And yet in the 2012 PIP Legislation they blamed FL State Licensed Massage Therapists and Acupuncturists for the”FRAUD” stating if they got rid of these two professions who provided safe, non narcotic, patient and physician approved and appreciated alternative treatments that really WORKED for muscle related injuries and pain, your rates would go down.

    It is a FACT that this was a lie. Rates went up with most insurers instead!

    Here we are 6 years later, Massage Therapists and Acupuncturists out of the picture and we still read of incredible fraud and abuse by those who perpetrated it in the first place by utilizing massage therapists who knew nothing about insurance or billing. They have found other, not so easy ways as utilizing massage therapists, (and some still do use massage therapists even though it was against the 2012 FL PIP LAW).

    But these therapists were doing what they were ordered to do by unlawfully set up clinics and greedy billing by the clinic owners, hiring newly graduated and recently licensed therapists who again knew nothing about what was going on in most cases.

    Bills that were being way overcharged because the coding billed for was not what was provided by therapist, or way more codes/procedures and modalities check marked than what could ever be done in a one hour treatment session! There was one case I was consulted on that when the investigator and I figured out the time it would take to have performed the number of codes billed for per AMA Guidelines would have had to have taken the therapist 32 hours non stop work.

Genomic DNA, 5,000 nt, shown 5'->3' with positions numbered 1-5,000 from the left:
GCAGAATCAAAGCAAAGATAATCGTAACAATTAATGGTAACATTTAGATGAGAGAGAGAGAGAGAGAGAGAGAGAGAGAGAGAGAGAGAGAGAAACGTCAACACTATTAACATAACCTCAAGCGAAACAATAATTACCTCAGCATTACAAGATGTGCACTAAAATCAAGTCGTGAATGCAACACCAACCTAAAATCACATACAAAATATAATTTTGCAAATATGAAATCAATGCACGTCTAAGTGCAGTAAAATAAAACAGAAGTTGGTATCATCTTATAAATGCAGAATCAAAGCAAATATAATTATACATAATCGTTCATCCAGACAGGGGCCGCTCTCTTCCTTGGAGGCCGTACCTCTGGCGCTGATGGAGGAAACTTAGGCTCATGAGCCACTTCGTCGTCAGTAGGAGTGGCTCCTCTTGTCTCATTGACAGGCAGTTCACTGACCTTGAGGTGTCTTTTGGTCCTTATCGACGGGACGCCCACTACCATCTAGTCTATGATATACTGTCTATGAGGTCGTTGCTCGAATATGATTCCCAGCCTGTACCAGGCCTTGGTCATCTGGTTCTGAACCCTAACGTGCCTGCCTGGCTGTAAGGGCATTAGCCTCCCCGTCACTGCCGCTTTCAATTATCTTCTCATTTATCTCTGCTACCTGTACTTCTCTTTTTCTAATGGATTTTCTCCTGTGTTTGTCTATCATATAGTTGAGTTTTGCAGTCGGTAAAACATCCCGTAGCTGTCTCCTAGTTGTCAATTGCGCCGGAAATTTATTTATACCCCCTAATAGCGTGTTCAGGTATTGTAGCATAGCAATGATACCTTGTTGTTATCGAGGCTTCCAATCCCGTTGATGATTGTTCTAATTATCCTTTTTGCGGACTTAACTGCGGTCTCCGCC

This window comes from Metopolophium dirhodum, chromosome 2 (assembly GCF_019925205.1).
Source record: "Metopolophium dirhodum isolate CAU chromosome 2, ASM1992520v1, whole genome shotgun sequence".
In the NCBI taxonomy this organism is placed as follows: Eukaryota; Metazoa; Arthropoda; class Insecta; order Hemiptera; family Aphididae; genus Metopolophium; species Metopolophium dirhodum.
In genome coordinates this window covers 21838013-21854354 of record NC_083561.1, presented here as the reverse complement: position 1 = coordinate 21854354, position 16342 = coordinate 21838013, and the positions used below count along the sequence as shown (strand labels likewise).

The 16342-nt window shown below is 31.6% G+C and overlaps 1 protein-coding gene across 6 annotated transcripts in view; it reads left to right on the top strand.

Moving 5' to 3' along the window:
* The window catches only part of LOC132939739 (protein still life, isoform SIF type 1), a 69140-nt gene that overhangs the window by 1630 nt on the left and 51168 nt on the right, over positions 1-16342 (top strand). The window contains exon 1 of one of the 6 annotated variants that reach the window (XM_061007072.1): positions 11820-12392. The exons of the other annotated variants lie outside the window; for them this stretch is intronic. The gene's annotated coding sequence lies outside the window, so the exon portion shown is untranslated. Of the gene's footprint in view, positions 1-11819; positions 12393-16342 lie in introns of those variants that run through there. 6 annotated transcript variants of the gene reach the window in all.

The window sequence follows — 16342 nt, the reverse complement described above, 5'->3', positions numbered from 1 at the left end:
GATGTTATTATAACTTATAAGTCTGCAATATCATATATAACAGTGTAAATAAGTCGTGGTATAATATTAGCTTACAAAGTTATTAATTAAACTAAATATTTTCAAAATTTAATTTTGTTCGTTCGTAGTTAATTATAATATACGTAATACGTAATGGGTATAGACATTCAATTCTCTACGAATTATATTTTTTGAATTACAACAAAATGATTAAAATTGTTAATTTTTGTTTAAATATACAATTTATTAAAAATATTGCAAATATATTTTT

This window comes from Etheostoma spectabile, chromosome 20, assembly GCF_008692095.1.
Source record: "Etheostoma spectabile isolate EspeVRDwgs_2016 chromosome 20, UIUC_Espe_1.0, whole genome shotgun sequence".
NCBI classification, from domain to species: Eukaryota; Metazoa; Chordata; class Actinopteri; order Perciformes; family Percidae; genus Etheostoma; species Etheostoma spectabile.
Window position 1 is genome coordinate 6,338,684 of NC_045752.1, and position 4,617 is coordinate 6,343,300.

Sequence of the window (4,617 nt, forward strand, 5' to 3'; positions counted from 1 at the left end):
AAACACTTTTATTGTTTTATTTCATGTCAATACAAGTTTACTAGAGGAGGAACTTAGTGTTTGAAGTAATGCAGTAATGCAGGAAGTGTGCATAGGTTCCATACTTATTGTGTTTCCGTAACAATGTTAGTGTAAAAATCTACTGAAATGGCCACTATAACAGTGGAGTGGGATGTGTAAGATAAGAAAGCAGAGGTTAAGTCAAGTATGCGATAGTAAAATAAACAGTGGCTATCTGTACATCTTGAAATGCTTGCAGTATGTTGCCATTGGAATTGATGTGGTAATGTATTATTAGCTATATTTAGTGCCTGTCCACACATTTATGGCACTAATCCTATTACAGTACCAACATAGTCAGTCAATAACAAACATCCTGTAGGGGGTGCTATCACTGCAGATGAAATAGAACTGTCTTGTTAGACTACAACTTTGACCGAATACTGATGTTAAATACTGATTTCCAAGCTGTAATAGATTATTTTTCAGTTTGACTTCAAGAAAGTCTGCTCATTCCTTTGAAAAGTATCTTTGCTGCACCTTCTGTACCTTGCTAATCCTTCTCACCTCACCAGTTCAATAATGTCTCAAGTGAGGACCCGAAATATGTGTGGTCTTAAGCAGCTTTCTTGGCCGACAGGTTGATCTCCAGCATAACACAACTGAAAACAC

WE all know this is impossible! Then there were bills submitted for over $450.00 for a single treatment session.

    Massage therapists are taught to not bill over 4 units (1 hour) of a hands on procedures and often up to 9 or more were being billed to pad the claims.

    I KNOW!!

    In my opinion there were a lot of scam artists and from the top on down. If those at the top could look good in the eyes of the insurers by cutting out massage therapists, it would help them get voted back in.

    We were accused of using too many CPT Codes, padding the bills, but that did NOT happen when a massage therapist worked and billed on their own. It happened when OTHERS, of a non like profession, billed for the services of a massage therapist they had working for them.

    Anger and disgust are not the words for my feelings of scheming, scamming and dirty deals from the top on down.

    Thousands of patients got scammed (Some got paid for helping in these schemes) and others went without care and treatment their honest physicians wanted for them and that patient’s stated helped them in many ways to be back to work, to function in a family setting and so much more.

    I am not afraid to communicate with anyone on this subject and my email address is
    [email protected]

Comments are closed.